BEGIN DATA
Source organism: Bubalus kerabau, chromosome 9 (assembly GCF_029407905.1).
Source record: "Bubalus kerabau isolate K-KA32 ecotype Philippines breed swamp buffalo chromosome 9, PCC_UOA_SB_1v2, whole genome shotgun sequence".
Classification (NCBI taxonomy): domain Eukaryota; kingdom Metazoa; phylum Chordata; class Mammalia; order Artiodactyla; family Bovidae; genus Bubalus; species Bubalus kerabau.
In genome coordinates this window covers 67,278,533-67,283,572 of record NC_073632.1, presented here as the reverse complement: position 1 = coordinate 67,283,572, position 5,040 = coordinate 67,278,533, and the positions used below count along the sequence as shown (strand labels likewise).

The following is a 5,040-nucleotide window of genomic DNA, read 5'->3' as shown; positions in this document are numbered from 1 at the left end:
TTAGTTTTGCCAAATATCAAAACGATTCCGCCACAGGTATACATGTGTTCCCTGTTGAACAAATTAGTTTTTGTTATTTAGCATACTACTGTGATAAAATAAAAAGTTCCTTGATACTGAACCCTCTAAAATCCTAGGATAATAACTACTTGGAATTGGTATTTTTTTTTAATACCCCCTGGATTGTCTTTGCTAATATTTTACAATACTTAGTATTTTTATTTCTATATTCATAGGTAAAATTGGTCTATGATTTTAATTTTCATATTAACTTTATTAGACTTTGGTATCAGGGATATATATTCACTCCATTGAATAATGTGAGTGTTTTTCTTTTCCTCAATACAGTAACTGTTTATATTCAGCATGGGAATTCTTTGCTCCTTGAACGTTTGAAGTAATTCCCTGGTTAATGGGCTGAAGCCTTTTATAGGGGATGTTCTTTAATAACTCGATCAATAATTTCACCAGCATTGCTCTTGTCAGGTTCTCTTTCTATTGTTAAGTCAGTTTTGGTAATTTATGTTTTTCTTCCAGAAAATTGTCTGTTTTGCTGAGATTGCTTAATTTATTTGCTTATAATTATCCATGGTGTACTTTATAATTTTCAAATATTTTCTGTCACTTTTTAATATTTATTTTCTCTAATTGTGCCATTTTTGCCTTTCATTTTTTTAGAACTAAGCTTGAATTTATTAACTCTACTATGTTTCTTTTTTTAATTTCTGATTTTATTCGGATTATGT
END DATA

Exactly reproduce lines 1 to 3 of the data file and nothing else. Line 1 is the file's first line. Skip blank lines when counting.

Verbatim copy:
Source organism: Bubalus kerabau, chromosome 9 (assembly GCF_029407905.1).
Source record: "Bubalus kerabau isolate K-KA32 ecotype Philippines breed swamp buffalo chromosome 9, PCC_UOA_SB_1v2, whole genome shotgun sequence".
Classification (NCBI taxonomy): domain Eukaryota; kingdom Metazoa; phylum Chordata; class Mammalia; order Artiodactyla; family Bovidae; genus Bubalus; species Bubalus kerabau.